Pixel Scroll 9/13/22 Of Course That’s Scrollock Holmes. He’s Wearing A Godstalker And Scrolling A Meershaum Pixel

(1) CONGRATULATIONS. The 2022 Washington State Book Award Winners in the Books For Adults Categories include two by authors often in the news here.

Biography/Memoir

Fiction

(2) WHEN THE BIRD NESTS IN YOUR HEAD. Foz Meadows writes at length about the nature of Twitter interactions, taking as a text the criticisms and accusations made against her by Gretchen Felker-Martin and R.S. Benedict related to comments by Meadows about Isabel Fall and the author’s story “I Sexually Identify as an Attack Helicopter” for which Meadows subsequently apologized — “Twitter, Truth & Apologies”. At the end, Meadows sums up:

…And all too often, even when social media professes to want growth from those it accuses of wrongdoing, what it really wants is a new culprit to feel vindicated about shaming, because that’s easier than weighing up whether you think so-and-so deserves another chance, and whether all your mutuals will agree with you, and if saying so is worth the chance of being called an apologist in the event that they don’t. Being reactive is simpler, easier, but at some point, we have to accept that not all takes require responses, and that if they do, they don’t necessarily have to be ours. If there’s one positive thing I’ve taken out of all this, it’s a desire to be more judicious about how I speak online: to be less knee-jerk, to give less space to opinions that don’t merit discussion, and to try for kinder readings of the works and people around me…

(3) GET YOUR S&S FIX HERE. At Grimdark Magazine, John Mauro reviews the anthology A Book of Blades, edited by Matt John and L.D. Whitney, in which Cora Buhlert has a story.

…I’d also like to mention “The City of the Screaming Pillars,” Cora Buhlert’s quest story of four travelers seeking long-lost treasure in an abandoned city in the middle of the desert. “The City of the Screaming Pillars” starts off as a standard quest story but then dives into much darker Lovecraftian territory….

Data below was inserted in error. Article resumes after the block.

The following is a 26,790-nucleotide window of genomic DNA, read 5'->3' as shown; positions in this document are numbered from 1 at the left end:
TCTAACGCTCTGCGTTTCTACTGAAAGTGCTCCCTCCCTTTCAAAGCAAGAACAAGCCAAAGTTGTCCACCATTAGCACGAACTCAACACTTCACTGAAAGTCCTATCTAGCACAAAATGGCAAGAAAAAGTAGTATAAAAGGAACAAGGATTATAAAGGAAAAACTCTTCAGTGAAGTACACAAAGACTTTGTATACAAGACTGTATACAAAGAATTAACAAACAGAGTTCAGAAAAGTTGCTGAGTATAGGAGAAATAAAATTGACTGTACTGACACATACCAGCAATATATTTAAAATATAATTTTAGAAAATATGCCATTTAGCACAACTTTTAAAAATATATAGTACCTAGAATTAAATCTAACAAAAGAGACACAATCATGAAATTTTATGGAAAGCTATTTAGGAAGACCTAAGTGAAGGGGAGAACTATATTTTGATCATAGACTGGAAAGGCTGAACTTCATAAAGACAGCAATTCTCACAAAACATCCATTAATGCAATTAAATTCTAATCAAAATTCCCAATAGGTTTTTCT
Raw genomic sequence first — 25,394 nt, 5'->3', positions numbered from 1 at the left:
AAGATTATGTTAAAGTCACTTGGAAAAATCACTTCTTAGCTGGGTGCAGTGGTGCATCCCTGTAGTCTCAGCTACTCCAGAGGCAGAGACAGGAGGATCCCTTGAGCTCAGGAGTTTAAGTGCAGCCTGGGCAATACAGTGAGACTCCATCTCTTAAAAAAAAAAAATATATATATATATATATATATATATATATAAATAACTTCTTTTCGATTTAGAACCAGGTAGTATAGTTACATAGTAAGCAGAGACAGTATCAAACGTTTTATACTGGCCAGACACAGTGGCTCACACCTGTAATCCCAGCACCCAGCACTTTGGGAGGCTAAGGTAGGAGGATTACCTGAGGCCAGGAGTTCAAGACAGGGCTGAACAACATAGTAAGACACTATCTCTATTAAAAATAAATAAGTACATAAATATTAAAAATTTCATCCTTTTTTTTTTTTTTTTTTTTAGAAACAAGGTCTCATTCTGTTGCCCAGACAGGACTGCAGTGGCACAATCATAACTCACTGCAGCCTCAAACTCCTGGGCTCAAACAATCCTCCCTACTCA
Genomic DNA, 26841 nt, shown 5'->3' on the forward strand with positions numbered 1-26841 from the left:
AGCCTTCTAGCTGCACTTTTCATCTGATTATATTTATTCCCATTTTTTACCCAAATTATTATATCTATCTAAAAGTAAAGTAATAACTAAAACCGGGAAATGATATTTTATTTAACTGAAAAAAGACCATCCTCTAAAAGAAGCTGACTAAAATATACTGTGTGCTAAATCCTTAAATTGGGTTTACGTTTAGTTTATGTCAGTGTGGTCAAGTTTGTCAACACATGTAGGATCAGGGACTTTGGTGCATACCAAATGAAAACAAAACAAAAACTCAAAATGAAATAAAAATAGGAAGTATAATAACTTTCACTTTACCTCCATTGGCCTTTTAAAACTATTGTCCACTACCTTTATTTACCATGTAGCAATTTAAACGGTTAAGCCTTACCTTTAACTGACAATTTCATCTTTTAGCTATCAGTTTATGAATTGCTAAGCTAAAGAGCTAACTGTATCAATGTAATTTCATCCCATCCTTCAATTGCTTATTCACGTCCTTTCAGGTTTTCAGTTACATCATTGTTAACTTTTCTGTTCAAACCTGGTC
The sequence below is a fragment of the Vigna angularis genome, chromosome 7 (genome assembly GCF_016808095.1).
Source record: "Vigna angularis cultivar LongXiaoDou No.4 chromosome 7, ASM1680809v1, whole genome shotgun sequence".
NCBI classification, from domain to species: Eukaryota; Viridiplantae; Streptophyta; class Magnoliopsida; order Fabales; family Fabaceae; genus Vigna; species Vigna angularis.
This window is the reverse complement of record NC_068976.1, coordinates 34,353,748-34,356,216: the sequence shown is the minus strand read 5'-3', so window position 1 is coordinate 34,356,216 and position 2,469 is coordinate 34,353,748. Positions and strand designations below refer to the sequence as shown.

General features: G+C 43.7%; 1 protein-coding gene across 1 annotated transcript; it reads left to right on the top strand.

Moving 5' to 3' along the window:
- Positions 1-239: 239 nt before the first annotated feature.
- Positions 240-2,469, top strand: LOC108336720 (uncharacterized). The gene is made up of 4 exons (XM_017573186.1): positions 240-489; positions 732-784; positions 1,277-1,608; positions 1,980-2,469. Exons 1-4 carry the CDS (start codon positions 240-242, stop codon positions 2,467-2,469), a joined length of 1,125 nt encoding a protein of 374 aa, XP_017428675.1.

(4) NEAL ADAMS TRIBUTE. [Item by Daniel Dern.] I just saw the 3-page (comic) story they’re talking about in the new issue of Fables (either #153 or #154, IIRC); here’s links to some articles about it.

DC Comics has published a comic paying tribute to legendary artist Neal Adamsfollowing his passing earlier this year. The three-page story, which is called “The Endless Line”, began to be published in all DC titles beginning Tuesday, July 19th, is written by Tom King and drawn by Neal’s son, Josh Adams. The story, which you can check out in a tweet from King below, features snippets from a real-life interview that Adams did with The Comics Journal in 1982, with wisdom that he is bestowing while drawing a sketch for one of his characters, Deadman.

The final page of the story shows a line of other characters that Adams is known for waiting in line for sketches, including Batman, Green Arrow, Black Canary, and Green Lantern. Also included among the story are quotes from some of Adams’ contemporaries and fans, including Jim Lee, Frank Miller, and Roy Thomas, which highlight his prolific work as an artist and advocate for creators’ rights…. 

In April, Bleeding Cool reported the sad news of the deal of comic book publisher, writer, artist and advocate, Neal Adams. From genre-defining runs on Batman, X-Men, Green Arrow and Green Lantern that would define the medium, and heavily influence the TV series and movies that would spin out of it, Neal Adams’ greatest legacy is one of creator rights, fighting for himself and fellow comic book creators against publishers, over rights, royalties, return of artwork and basic human decency. So much so that he even started his own publisher, Continuity Comics, and later his own comic book shop. He also fought creators to value their own contribution, demanding they charge for sketches and then signatures at comic book conventions, as a measure of their worth. 

And here’s a tweet to the full 3-page story!